The digital age has created a world where almost everything is available on the Internet, meaning that if your information is hacked there is a real potential for damage. Getting hacked feels like you’ve been personally invaded. Your passwords being changed means you can’t access the services you usually do and are locked out from these, along with exposing personal information to a stranger who you have no intention of disclosing to. There are actions you can take if you end up being an unfortunate victim of hacking. Most companies have implemented policies and procedures to reduce the success of hackers and get you back in the driver’s seat of your account.
Determining if your account has been compromised isn’t too difficult. The first sign is that you aren’t able to log in because your password doesn’t work. Ensure you know that you’re using the right password before immediately going into panic mode thinking that you’ve been hacked. Attempt to log in from another device. Check your email to see if the site or company you’re trying to log in to has detected any signs of suspicious activity, such as too many failed attempts or a log-in from a different area or country. Companies will typically lock accounts and require a password reset as a safety measure. Once you’ve determined for sure that you’ve been compromised, it’s time to do some damage control.
Sound the Alert
Large companies such as Apple, Google, and Microsoft don’t want your accounts to get hacked either. They are very cooperative and try their best to ensure you are able to keep your information private and put your account back in your hands. Report the hack to the company. A contact or support page can guide you in the right direction to get your account locked down. Verification to re-gain access may include verifying your phone number or email address to prove your identity, depending on the company since each has their own procedure for restoring account access. Re-gaining access isn’t the only thing you should do, though.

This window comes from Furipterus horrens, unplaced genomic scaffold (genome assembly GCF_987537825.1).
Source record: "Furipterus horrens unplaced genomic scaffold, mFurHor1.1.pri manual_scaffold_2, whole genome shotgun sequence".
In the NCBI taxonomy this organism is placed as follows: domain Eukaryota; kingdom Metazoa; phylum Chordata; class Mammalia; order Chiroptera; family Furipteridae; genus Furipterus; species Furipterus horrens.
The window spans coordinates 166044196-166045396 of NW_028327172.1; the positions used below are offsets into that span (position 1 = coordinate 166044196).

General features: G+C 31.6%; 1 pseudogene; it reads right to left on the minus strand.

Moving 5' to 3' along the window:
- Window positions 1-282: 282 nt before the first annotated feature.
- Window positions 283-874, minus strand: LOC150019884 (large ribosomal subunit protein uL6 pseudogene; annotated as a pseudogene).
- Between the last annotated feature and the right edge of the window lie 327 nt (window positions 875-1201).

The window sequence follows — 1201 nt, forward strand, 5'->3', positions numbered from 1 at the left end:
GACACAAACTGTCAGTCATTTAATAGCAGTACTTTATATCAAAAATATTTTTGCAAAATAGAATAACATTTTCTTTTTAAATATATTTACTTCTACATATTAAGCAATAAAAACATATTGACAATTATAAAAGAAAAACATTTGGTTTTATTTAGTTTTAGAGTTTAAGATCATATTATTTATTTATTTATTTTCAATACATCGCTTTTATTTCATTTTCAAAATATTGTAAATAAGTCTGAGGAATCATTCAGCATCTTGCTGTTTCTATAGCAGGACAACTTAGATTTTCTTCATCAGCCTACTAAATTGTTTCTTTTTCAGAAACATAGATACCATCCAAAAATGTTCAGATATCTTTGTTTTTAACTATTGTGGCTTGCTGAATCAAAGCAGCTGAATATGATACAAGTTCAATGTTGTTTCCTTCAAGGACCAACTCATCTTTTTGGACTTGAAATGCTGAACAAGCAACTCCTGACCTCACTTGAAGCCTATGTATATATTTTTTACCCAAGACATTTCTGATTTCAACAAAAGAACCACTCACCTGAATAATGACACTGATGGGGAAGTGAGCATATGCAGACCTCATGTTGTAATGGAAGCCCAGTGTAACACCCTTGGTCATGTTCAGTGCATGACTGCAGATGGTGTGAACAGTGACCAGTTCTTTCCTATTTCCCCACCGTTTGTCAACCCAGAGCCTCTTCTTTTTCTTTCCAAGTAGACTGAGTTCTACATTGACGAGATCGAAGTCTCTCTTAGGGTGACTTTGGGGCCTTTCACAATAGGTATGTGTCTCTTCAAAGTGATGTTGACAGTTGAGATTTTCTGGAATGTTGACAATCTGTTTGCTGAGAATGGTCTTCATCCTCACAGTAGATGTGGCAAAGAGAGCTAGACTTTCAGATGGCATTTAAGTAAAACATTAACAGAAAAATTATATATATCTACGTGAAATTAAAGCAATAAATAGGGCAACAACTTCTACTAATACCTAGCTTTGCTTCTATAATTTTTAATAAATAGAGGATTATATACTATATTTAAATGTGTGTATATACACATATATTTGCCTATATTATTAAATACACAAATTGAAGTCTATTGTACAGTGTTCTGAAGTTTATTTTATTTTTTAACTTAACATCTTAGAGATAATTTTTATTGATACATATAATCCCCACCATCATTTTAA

Get a new password
Immediately change your password and don’t use anything you’ve used before or something that is obvious based on your account, such as your birthday. Change passwords on any other accounts that you have using the same password to help protect them from being hacked too. Use a strong combination of numbers, letters, and symbols.
Run a security check on your computer to check for malware or viruses. Then, turn on two-step verification that requires you to enter a code that gets sent to your phone for new logins. This makes it significantly more difficult to infiltrate your account. Poke around your settings to see if anything looks suspicious or if it has been changed.
Take the time to check your other accounts for suspicious activity and change your passwords if it’s been awhile. Keep your security settings strong and your information private by being proactive instead of reactive. Hacking can happen to anyone, no matter who or where you are.